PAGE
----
Lot 3062. A Yellow Jade ‘Double Carp’ Vase, Qing dynasty, Qianlong period (1736-1795); 14.9 cm., 5 7/8  inEstimate 1,500,000 — 2,000,000 HKD. Lot sold 2,440,000 HKD  (229,706 EUR). Photo: Sotheby's.

meticulously carved in the form of a fish-dragon and a small fish, emerging from tempestuous waves in an upright manner, the mouth of the fish-dragon hollowed to form the mouth of the vase, their undulating tails flattened at the bottom to form the base, their bodies naturalistically carved to simulate an even scaly texture, their heads conjoined with a lingzhi cluster enclosing a 'flaming pearl', the translucent stone of a greenish-yellow tone with attractive russet streaks.

Provenance: Sotheby’s Paris, 15th December 2011, lot 194.

NoteThe present piece is notable for its dynamic and crisply carved depiction of two fish which skilfully capture a sense of movement and power while retaining the fine detail and finished surface that were appreciated by the jade connoisseurs of the Qing dynasty. The robust forms of the creatures and broadly formed waves of water draw attention to the yellow jade stone from which it has been fashioned, a material that was particularly treasured by the Qianlong Emperor.

Jade vases carved with this subject include a slightly smaller example, also carved from yellow jade but depicting two dragon carps, sold in our Hong Kong rooms, 28th October 1992, lot 606; a slightly larger green jade vase, from the collection of Alan and Simone Hartman, and sold in our New York rooms, 11th April 1986, lot 229, and again at Christie’s Hong Kong, 27th November 2007, lot 1551; one of this size and also carved from yellow jade, sold at Christie’s Hong Kong, 1st April 1992, lot 1224; and a larger vase sold in our New York rooms, 25th February 1983, lot 257, and again in our London rooms, 6th June 1995, lot 50. See also a remarkable yellow jade vase of this type, the russet tones of the stone cleverly incorporated into the composition, included in the exhibition Chinese Jade Throughout the Ages, Victoria and Albert Museum, London, 1975, cat. no. 421, sold in our Hong Kong rooms, 9th October 2007, lot 1210; and another of spinach-green jade, illustrated in The Complete Collection of Treasures of the Palace Museum. Jadeware (III), Hong Kong, 1995, pl. 49.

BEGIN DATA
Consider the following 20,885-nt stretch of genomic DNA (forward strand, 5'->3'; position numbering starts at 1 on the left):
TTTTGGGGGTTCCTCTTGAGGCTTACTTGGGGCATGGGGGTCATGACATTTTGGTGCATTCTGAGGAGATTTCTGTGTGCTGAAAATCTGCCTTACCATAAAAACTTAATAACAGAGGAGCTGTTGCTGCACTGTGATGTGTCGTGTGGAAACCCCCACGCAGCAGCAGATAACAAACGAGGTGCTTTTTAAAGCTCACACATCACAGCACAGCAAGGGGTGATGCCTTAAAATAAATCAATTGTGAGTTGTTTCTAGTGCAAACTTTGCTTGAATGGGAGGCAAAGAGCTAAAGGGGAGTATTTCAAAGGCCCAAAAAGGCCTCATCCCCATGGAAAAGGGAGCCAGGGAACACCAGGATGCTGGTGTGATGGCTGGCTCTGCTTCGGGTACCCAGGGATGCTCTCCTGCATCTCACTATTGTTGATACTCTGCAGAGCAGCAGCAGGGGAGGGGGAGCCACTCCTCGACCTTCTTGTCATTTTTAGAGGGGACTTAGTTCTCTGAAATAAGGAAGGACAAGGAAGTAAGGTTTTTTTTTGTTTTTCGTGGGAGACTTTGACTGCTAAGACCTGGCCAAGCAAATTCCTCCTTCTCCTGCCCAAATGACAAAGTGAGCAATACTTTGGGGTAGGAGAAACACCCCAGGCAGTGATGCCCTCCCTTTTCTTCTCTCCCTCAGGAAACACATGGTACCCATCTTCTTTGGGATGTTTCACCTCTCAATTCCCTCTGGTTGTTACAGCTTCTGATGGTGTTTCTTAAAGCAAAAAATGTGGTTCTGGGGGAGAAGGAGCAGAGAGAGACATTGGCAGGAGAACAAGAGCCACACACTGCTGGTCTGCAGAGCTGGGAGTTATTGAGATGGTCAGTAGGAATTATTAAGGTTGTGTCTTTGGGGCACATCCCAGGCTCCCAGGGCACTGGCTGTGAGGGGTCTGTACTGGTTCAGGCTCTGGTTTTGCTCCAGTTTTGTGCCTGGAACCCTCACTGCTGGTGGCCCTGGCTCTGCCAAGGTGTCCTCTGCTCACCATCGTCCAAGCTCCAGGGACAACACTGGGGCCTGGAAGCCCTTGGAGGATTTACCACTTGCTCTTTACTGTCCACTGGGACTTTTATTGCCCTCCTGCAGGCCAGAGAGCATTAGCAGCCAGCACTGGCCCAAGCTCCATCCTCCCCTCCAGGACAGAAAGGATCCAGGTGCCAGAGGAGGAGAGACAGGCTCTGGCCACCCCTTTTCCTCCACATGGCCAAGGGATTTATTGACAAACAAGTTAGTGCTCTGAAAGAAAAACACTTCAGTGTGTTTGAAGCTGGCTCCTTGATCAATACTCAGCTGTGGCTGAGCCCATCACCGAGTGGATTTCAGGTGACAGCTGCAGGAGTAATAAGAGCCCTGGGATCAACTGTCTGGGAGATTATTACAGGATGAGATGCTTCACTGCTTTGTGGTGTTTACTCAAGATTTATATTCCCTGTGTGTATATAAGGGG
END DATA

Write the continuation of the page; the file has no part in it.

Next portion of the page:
The dynamic carving captures the carp’s moment of transformation from a fish into a dragon upon swimming upstream in the Yellow River and leaping the rapids of the Dragon Gate. This theme was a popular pictorial subject as it is a metaphor for a scholar who passes the civil examinations and thus transforms into a high official. 

Sotheby's. Fine Chinese Ceramics and Works of Art, Hong Kong, 08 April 2014